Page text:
The Growing List of Illnesses Cannabis Can Treat
The fact that your body is replete with cannabinoid receptors, key to so many biological functions, is why there's such enormous medical potential for cannabis. If it can help restore homeostasis, it will prove itself as a very powerful therapy. CBD may be the most potent and beneficial of the cannabinoids, particularly for tamping down an overactive immune system, as is the case with autoimmune disease. CBD also has antipsychotic properties but does not get you high or stoned.
The response of cancer patients to cannabis treatment is very encouraging. Not only does cannabis help with the unpleasant side effects of traditional chemotherapy (including pain, nausea, and insomnia), but the cannabis itself appears to be a natural chemotherapy agent. Over the past several years, dozens of studies point to marijuana's effectiveness against many different types of cancer, including brain cancer, breast and prostate, lung, thyroid, colon, pituitary, melanoma, and leukemia. It fights cancer by at least two mechanisms, making it difficult for a cancer to grow and spread:
Cannabis is pro-apoptotic, meaning it triggers apoptosis (cellular suicide) of cancer cells, while leaving healthy cells untouched
Cannabis is anti-angiogenic, meaning it cuts off a tumor's blood supply
This may explain why chronic pot smokers have such surprisingly low rates of lung and other cancers, especially when compared to cancer rates among tobacco smokers. 10,11 In addition to cancer, cannabis has been found effective against an ever-growing list of illnesses. Research has been limited, but we may be turning the corner. It's likely we'll soon be expanding this list as the evolving political climate becomes more favorable to cannabis research.
Mental disorders, including Post-Traumatic Stress Disorder (PTSD), mood disorders, and Tourette's syndrome Pain and insomnia Degenerative neurological disorders, dystonia, and tremor
Multiple sclerosis and other autoimmune issues Parkinson's disease Cancer, numerous types
Seizure disorders Rheumatoid arthritis Heart disease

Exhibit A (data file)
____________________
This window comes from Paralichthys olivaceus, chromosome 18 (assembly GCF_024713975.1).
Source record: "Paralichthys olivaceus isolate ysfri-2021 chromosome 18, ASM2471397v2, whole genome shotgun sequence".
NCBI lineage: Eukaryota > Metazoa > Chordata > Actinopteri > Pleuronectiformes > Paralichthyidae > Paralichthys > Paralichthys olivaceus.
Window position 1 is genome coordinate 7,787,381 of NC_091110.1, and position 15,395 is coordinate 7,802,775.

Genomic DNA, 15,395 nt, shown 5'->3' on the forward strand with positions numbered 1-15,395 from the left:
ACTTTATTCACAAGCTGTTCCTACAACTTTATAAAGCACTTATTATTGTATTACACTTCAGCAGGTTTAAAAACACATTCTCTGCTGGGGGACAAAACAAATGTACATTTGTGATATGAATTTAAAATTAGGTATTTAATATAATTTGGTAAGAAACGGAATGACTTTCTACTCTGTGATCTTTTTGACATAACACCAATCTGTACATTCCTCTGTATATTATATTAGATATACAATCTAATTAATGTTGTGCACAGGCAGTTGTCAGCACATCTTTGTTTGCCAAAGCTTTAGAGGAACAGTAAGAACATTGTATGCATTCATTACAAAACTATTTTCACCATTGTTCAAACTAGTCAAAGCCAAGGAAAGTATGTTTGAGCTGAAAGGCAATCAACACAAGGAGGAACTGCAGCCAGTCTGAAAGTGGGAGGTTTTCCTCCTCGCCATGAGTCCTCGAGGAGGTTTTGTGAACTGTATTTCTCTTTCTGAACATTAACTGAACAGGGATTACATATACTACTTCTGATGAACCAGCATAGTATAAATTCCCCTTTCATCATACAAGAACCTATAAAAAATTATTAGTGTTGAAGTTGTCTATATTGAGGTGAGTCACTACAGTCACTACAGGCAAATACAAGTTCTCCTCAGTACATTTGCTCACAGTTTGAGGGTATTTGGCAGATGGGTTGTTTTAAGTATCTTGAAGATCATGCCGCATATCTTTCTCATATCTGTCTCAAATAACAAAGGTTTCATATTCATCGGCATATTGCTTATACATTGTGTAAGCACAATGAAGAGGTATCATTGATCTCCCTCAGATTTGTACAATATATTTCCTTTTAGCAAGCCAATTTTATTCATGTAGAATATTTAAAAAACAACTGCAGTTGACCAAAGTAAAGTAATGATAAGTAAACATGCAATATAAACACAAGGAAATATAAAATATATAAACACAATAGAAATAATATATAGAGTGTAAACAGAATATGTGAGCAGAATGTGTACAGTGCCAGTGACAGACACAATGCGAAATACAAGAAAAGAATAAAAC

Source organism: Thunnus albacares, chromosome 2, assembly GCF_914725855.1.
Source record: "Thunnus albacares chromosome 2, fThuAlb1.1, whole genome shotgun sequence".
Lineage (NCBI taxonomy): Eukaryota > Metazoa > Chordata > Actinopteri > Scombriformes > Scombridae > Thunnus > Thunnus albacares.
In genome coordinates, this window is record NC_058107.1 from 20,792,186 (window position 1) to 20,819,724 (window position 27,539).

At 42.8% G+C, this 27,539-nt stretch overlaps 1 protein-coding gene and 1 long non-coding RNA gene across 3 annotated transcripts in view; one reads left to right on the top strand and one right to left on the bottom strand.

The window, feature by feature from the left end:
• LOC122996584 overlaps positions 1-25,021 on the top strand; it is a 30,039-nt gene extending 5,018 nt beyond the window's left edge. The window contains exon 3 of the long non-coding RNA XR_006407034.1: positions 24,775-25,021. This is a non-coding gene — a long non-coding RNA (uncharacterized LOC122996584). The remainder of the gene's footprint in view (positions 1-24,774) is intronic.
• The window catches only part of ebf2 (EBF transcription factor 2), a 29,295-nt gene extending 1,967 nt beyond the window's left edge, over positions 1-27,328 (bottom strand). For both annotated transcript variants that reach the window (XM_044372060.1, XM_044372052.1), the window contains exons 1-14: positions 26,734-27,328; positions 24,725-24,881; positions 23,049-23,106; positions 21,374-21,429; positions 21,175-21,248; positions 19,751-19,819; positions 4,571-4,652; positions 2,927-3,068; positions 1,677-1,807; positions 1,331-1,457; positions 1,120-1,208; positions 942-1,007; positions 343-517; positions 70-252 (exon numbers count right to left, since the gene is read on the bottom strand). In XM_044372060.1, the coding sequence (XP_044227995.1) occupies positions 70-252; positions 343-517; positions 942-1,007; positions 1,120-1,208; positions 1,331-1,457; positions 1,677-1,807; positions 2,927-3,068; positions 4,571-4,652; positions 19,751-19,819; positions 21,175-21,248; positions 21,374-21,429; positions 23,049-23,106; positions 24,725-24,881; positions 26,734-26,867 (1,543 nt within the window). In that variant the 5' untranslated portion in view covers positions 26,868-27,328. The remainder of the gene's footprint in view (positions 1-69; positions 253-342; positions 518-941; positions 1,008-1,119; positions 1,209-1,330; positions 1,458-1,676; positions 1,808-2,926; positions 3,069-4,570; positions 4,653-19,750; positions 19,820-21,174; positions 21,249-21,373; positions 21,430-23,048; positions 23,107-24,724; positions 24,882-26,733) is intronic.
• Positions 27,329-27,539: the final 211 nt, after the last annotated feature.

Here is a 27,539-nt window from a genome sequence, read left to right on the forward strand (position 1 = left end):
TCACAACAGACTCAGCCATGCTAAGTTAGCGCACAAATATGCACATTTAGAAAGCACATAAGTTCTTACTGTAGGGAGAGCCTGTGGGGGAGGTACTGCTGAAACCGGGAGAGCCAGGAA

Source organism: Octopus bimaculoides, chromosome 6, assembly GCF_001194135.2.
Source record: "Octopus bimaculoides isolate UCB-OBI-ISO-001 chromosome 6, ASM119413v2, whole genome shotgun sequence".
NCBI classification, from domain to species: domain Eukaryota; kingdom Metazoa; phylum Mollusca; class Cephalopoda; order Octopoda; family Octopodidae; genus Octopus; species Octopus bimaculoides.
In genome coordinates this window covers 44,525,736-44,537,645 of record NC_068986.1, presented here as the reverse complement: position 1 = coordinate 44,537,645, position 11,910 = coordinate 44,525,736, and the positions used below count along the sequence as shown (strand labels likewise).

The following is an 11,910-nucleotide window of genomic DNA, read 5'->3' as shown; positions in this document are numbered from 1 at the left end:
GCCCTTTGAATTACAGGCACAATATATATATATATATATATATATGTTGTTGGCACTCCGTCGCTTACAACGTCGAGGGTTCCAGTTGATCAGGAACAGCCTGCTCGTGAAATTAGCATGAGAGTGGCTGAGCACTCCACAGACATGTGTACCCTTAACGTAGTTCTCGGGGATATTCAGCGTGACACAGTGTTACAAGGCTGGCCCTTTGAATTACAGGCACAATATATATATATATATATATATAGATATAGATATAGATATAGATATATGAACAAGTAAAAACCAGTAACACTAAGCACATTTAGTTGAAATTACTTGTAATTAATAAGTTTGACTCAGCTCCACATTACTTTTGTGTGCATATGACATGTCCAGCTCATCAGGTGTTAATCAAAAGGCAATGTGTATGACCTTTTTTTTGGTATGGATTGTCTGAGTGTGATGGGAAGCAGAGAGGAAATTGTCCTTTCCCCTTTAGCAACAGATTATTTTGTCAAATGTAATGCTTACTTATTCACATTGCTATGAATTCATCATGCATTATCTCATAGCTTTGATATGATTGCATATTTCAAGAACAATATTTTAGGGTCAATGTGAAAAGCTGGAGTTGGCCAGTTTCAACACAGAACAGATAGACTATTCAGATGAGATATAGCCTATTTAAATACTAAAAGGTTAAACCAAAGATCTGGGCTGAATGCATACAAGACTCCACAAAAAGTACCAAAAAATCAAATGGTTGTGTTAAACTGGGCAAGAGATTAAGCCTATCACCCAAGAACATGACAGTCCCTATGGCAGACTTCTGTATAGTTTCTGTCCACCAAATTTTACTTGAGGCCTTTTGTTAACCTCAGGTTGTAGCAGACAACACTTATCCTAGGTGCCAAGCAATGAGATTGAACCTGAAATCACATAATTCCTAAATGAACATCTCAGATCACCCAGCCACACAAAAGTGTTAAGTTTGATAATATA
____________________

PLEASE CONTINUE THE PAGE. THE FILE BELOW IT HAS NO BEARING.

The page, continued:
Autism Obesity Nausea, vomiting, and lack of appetite
Science Shows Marijuana MUCH Safer Than Prescription Drugs
Many prescription drugs are known to be dangerous. Pharmaceuticals in general are among the leading causes of death in the US, and some drugs have killed tens of thousands of individuals. The painkiller Vioxx is one classic example that killed over 60,000 before being pulled off the market. According to Dr. Margaret Gedde, MD, PhD, owner and founder of Gedde Whole Health and the Clinicians' Institute of Cannabis Medicine, you don't have to look far to find research confirming that cannabis is safer and less toxic than many prescription drugs.
This includes liver and kidney toxicity, gastrointestinal damage, nerve damage, and of course death. Moreover, cannabinoids often work when pharmaceutical drugs fail, so not only is cannabis safer but it's typically more effective. One of the strongest areas of research regarding marijuana's health benefits is pain control.
In 2010, the Center for Medical Cannabis Research (CMCR) released a report12 on 14 clinical studies about the use of marijuana for pain, most of which were FDA-approved, double-blind, and placebo-controlled. The report revealed that marijuana not only controls pain, but in many cases it does so better than pharmaceutical alternatives.
If you compare prescription painkillers (opiates) to marijuana, marijuana is much safer. Opioid painkillers can lead to slowed respiration and death if an excess is taken—and the risks are compounded if you add alcohol to the equation. By contrast, cannabis overdose cannot kill you because there are no cannabinoid receptors in your brain stem, the region of your brain that controls your heartbeat and respiration.
The statistics speak for themselves. In 2010, prescription painkillers were responsible for 16,600 deaths, and painkiller overdoses claimed more women's lives than cocaine and heroine combined. In the CDC's Public Health Reports study,13 prescription drugs were involved in fatal car crashes at three times the rate of marijuana.
In states where medical marijuana is legal, overdose deaths from opioids like morphine, oxycodone, and heroin decreased by an average of 20 percent after one year, 25 percent after two years and up to 33 percent by years five and six. As noted by Dr. Gedde:
"There's an ongoing death rate from use of pain medications as prescribed. So, even as prescribed, they're highly dangerous and they are open to abuse. As far as medications used in the pediatric population to control seizures, there are also severe toxicities to organs. Many of them are very sedating. The children become unable to function or really to interact because of the sedating effects. Other medications have a side effect of rage and behavioral problems.